Many moons ago an English teacher of mine asked us to consider this very question: Is Australia real? If you'd never been there, never seen it with your own eyes, well how can you be sure? The same could have been said about Iran, or Italy. But no – it was Australia. Even in the zeitgeist of the common man, the question lingers. Though, I have no doubt many Sydneysiders and Melbournites, Melbourners, Melbourians, people from Melbourne find themselves thinking on a yearly basis (or whenever the situation forces this thought upon them) Derby? Does that city even exist?

Derby has the unfortunate luck of being both north and west. Two direction which I've found Australians have no patience for what so ever. It's like admitting that Canada extends north of Winnipeg. Most of us have a hard enough time accepting that Winnipeg exists at all.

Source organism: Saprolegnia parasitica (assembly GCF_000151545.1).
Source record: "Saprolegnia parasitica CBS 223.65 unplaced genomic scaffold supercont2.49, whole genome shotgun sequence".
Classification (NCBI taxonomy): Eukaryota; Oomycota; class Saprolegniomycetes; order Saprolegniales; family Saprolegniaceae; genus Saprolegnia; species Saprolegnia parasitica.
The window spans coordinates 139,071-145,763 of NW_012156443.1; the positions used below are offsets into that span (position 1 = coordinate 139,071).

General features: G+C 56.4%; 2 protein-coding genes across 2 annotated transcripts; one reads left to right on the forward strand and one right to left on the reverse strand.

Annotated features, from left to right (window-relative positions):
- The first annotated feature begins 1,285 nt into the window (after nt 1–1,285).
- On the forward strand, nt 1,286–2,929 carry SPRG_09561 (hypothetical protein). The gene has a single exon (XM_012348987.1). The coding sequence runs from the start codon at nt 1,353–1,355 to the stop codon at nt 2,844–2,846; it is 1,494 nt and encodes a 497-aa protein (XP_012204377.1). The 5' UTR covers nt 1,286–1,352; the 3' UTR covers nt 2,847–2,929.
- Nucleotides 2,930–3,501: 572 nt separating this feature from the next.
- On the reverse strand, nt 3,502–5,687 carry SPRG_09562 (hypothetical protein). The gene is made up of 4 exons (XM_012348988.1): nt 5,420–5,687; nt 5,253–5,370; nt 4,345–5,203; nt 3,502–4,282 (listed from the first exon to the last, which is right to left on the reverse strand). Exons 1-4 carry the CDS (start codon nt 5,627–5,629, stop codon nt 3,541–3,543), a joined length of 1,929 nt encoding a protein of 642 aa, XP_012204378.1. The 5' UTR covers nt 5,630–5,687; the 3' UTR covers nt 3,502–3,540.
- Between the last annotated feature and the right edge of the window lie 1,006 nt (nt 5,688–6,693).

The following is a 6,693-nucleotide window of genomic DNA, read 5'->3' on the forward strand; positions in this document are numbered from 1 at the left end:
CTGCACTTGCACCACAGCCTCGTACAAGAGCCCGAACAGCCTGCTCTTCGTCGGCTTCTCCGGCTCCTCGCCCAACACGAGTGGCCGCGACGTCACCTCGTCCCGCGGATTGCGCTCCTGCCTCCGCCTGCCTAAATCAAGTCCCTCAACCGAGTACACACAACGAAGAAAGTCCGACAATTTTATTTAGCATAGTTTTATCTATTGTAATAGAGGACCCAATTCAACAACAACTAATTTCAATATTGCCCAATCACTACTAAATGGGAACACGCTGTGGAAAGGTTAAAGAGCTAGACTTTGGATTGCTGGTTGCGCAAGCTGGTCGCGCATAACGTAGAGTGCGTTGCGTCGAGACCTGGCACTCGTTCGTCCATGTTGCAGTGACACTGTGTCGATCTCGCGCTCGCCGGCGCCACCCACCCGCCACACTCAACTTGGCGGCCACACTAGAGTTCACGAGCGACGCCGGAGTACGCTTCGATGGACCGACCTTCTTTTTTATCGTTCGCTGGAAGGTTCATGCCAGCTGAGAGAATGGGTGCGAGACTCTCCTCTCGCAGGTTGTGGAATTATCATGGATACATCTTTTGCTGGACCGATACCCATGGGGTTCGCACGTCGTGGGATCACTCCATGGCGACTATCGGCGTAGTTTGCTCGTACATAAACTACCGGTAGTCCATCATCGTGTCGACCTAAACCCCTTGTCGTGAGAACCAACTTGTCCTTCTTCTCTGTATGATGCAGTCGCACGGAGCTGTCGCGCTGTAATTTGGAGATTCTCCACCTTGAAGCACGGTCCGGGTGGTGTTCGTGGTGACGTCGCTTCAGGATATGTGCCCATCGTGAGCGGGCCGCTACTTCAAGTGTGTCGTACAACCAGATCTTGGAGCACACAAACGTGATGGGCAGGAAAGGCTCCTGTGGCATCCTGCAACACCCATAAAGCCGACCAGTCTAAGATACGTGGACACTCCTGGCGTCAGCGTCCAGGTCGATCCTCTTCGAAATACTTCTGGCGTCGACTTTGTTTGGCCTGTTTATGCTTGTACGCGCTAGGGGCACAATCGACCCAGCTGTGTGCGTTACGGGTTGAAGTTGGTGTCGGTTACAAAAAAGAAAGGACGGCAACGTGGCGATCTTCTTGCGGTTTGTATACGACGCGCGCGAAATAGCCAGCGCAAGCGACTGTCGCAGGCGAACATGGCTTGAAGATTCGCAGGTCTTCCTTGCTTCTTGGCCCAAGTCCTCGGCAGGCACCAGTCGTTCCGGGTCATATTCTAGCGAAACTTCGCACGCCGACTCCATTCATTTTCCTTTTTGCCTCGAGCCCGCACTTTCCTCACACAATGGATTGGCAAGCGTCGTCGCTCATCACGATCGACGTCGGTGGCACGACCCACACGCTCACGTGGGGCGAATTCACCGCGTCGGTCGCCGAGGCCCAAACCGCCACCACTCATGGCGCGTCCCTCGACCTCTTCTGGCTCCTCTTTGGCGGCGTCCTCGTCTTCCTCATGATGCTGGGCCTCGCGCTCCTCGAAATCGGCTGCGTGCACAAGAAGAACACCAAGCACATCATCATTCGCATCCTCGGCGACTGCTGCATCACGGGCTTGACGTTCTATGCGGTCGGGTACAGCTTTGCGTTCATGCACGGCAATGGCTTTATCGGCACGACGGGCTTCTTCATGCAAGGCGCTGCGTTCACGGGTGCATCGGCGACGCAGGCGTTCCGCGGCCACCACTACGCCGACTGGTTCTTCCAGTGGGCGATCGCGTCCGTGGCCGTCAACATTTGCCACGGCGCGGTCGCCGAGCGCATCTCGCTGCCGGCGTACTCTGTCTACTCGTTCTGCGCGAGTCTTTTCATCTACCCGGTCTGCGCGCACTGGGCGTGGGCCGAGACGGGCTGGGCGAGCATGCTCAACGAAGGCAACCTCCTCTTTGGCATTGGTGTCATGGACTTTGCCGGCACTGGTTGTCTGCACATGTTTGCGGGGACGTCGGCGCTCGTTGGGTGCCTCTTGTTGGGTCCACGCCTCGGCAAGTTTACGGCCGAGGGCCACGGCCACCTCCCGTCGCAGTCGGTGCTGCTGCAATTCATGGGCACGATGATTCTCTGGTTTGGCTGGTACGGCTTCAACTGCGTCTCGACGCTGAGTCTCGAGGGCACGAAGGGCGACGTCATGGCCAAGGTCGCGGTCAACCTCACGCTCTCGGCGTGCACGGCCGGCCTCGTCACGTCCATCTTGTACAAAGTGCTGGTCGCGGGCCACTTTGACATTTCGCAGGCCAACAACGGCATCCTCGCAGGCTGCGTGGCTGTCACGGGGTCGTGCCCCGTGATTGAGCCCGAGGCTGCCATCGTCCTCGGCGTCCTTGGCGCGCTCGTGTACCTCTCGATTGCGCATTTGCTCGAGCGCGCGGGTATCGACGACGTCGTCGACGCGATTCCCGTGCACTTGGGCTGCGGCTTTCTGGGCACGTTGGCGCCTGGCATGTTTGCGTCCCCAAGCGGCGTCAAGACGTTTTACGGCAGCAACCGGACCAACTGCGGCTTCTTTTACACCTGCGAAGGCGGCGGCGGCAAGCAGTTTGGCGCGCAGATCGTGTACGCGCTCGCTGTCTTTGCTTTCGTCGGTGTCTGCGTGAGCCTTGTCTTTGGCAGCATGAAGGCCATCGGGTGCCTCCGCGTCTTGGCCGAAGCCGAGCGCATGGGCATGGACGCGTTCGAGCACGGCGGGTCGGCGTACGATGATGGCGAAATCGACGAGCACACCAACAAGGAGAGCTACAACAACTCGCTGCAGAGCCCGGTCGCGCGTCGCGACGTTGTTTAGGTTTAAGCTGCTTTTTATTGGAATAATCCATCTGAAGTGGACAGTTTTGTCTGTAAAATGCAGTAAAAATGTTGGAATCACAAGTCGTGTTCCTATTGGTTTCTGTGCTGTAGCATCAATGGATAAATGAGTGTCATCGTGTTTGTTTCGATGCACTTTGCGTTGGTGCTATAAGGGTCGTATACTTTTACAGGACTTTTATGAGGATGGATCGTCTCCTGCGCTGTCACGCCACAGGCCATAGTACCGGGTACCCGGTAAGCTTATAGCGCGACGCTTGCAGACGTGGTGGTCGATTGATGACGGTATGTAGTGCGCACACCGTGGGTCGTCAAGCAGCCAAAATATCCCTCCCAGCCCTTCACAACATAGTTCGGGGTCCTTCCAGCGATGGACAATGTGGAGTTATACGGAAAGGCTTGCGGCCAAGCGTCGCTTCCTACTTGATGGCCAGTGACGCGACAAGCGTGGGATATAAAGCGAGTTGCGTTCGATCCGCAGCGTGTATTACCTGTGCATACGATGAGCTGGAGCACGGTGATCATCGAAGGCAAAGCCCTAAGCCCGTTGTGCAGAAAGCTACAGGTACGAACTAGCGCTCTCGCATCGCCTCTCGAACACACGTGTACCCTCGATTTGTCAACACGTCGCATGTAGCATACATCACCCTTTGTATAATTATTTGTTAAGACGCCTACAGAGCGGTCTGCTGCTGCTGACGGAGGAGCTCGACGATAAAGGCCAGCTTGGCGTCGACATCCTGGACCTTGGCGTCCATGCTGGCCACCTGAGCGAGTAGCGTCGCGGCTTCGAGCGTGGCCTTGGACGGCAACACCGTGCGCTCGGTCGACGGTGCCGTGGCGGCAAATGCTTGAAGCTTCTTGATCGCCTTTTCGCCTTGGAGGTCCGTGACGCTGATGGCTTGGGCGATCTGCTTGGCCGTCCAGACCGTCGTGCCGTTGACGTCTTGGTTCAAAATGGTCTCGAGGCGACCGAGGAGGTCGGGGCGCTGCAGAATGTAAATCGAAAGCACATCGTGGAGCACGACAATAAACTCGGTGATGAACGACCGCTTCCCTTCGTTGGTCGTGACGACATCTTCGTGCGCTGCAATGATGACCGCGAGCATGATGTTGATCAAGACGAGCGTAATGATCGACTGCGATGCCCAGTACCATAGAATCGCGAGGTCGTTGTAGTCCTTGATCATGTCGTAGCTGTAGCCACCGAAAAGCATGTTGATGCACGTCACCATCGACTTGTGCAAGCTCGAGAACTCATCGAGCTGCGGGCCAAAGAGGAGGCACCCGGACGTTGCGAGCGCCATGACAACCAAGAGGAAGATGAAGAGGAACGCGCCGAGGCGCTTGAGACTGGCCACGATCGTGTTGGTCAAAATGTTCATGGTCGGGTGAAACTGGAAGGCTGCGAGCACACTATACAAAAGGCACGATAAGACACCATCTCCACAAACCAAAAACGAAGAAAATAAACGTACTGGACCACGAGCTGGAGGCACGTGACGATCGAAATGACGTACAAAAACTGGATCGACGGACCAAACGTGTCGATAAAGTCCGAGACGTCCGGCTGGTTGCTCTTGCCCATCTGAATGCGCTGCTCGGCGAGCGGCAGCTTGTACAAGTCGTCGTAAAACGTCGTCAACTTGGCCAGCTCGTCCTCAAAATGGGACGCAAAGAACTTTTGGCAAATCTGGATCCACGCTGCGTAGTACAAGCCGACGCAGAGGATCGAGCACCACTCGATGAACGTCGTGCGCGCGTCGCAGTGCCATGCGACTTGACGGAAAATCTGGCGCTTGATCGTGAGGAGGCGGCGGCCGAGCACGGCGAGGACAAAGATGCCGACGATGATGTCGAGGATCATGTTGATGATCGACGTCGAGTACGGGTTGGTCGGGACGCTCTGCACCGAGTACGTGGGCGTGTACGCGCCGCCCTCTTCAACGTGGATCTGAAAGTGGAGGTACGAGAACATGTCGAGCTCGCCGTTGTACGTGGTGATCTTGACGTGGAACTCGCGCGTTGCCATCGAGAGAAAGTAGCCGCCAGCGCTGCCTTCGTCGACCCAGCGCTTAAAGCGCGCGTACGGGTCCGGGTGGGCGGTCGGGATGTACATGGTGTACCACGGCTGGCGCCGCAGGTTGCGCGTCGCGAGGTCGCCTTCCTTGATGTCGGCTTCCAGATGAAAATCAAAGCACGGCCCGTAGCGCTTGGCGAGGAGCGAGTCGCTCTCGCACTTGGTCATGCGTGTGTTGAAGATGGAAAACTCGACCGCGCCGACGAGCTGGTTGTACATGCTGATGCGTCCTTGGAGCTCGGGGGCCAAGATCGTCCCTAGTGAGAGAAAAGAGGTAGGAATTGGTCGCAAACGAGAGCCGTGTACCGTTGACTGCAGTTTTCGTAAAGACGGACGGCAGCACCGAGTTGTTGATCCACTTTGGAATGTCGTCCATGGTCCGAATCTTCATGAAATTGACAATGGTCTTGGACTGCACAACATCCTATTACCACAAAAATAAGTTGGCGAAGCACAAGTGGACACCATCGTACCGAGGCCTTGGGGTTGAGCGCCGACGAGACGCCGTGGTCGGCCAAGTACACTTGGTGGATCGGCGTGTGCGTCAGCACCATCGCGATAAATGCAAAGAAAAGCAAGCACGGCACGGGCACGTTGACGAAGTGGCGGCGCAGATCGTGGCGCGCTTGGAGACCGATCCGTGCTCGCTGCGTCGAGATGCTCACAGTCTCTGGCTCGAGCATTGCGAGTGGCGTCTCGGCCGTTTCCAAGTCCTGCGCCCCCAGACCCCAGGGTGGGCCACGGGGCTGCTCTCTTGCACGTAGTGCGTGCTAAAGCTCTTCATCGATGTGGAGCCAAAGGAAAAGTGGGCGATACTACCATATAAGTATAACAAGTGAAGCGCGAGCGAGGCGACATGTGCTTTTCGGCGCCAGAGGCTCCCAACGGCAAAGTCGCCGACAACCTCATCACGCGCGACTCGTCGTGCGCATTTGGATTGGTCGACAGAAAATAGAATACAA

Despite the fact that I've written quite a lot about today, I really haven't been up to all that much. The day started when I rolled out of bed at ten. This was rather late, but I didn't want to deal with the other people getting up, and having to wait for a shower. Best to just sleep it off.

I realized why they called this room (with the 28 bunks) The Church. Large stain glass windows filter the light as it comes in.

When I got up, I showered, got dressed, and then noticed the guy on the bunk below me had checked out. Success! I moved lower, and plugged into the outlet there. Then I began my mission to catch up on my blogs. Many days were required to be written, and written they were with lack of gusto, and explanation about the awesomeness of the picture I took of the little Joey is its mother's pouch. But they were done.